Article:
You know things are not going to go well for your "coffee" company when you have to team up with a competitor of sorts in order to increase revenues and garner business from customers you could otherwise never obtain. It hurts just a bit more when not 6 months back a renowned hedge fund manager declares your stock as his favorite short-sell candidate and creates a 110 slide presentation, with mocking title, on all the reasons why your company does not deserve its rich valuation.
If all this wasn't enough to give Lawrence Blanford, CEO of Green Mountain Coffee Roasters (GMCR), a stomach ache, things only got worse over the past two weeks. First, in late February, two directors and the chairman of the board unloaded what was the equivalent to $38 million worth of GMCR stock. To add greater insult, the "other" coffee company, who happens to be Starbucks (SBUX), came out and announced that they would be releasing their own single serve coffee maker.
GMCR executives have come out and said that the Starbucks single serve coffee maker won't compete entirely with GMCR's Keurig machine because it focuses on Lattes. This is a sheepish attempt to hide the fear that every GMCR executive has at the moment. The company's K-Cup patent is running out and competitors are already lining up to eat the "technology" side of their business. Dunking Donuts and Starbucks each agreed to deals with GMCR to have their coffee packaged in K-Cups. While it is obvious to see that Dunkin' Donuts (DNKN) won't be making the move into home brewing, GMCR has already allowed Starbucks to do some "risk free" field testing to see if they should move into the segment.
Even after a 50% drop in share price from when David Einhorn released GMCR as his favorite short, the stock remains a strong sell in my humble and honest opinion. Looking at future earnings, analysts anticipate the company growing earnings at a rate of 32% over the next 5 years. This rate does not include any loss of revenues due to increased competition from the newly announced Starbucks Verismo. That being said, and keeping in mind the company will be facing an expiring patent in September of this year, I believe the company will see a significant drop off in sales. Wholesale clubs and small retailers alike are going to decrease GMCR's sales as well as force lower price margins upon the company by flooding the market with cheaper K-cup knock-offs. For this reason, I will leave the 2012 revenue growth at the analyst consensus of 80%, and I'll even be so generous as to have their 2013 revenues to grow at the analysts 32% consensus, but after that I won't be giving the company any more luxuries as I believe they will not be able to maintain such robust growth in an increasingly competitive market. By 2014, I believe they'll see revenue growth diminish to approximately 15% and slowly deteriorate to 10% thereafter. To properly discount the company's future earnings, I'll use an industry average for the weighted cost of capital which happens to be approximately 8%.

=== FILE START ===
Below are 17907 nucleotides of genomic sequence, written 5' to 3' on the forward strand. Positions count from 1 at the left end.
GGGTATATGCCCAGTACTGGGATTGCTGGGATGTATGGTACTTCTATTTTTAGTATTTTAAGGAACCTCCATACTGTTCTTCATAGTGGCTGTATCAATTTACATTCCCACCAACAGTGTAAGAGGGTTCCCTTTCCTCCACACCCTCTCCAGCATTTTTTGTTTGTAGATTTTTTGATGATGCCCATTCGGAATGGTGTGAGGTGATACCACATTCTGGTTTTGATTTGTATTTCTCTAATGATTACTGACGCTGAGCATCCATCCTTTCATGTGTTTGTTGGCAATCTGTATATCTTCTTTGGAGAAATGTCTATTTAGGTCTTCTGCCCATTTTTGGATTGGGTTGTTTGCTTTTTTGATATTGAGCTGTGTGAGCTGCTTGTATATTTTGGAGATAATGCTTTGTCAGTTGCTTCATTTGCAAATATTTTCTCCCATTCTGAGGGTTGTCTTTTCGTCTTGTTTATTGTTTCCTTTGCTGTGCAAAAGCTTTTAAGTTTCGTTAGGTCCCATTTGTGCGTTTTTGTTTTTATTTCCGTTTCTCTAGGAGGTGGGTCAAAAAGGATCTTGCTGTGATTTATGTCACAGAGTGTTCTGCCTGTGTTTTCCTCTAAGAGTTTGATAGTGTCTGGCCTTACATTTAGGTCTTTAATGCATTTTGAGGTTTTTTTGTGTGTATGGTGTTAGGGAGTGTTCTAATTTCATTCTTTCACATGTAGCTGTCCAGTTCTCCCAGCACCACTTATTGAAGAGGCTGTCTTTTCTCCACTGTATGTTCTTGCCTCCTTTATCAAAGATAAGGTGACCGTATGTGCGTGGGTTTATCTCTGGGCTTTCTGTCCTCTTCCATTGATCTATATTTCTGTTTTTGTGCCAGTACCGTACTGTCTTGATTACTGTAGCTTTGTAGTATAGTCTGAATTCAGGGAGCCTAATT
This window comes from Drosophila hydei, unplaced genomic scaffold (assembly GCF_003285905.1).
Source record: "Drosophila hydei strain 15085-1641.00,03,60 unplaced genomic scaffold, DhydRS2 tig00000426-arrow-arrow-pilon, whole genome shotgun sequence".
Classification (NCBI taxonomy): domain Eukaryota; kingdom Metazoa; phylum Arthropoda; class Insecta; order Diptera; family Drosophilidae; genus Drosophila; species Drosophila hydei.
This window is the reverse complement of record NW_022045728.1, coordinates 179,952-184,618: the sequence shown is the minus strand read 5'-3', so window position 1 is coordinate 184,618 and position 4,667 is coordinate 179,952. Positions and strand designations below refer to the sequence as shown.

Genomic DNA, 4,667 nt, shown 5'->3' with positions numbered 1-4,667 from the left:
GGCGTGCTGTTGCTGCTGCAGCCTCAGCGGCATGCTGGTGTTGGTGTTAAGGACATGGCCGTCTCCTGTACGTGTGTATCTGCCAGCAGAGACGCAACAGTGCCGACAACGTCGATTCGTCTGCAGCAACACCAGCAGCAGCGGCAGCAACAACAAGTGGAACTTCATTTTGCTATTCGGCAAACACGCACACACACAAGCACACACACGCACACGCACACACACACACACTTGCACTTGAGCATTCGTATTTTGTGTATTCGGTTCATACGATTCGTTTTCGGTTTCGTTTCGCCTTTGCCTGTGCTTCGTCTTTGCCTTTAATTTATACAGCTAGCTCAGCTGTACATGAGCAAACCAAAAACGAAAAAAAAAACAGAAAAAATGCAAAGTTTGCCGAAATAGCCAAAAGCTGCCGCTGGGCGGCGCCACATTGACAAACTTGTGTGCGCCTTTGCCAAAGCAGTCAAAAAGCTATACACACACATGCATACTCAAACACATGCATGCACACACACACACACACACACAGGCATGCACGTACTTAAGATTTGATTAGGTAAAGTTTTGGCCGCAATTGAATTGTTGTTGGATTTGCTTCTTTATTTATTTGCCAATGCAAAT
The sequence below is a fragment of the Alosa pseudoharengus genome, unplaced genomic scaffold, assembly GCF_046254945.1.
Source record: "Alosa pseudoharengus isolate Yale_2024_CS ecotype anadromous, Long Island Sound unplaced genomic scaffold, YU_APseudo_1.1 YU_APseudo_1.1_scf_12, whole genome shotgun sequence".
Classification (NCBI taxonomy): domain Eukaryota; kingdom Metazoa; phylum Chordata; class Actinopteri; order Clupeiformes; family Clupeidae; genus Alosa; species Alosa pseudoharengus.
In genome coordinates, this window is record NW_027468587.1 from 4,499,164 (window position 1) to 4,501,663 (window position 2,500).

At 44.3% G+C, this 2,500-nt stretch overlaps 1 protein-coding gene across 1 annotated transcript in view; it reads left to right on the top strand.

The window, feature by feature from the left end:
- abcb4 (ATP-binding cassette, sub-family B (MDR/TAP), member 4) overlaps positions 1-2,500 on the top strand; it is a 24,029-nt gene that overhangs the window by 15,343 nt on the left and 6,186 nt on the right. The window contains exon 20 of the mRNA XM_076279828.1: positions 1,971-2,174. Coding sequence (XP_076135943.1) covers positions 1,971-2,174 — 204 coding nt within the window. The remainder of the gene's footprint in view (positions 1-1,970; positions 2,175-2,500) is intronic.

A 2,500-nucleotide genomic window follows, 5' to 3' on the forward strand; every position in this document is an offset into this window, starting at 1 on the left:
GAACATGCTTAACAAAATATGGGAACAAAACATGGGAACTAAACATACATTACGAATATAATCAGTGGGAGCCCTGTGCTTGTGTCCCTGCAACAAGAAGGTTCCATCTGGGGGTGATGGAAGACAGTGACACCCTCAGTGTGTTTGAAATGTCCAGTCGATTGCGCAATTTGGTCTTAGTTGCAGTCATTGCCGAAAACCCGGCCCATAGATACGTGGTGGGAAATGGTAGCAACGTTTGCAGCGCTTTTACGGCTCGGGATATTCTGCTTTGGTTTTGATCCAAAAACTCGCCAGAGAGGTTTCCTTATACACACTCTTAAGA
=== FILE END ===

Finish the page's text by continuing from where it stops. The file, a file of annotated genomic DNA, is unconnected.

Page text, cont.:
When it is everything is said and done, GMCR's estimated Fair Value comes to about $44/share, which translates to a 16% drop from the current valuation. Even at this $44/share price target, the company still seems to be highly valued, with a book value of $13.11/share. And with only $0.54/share in cash on hand the company couldn't even offer it's investors a sustainable dividend if it wanted too! As far as I can see, there is zero incentive to invest with GMCR. Pardon the pun, but I believe GMCR is roasted!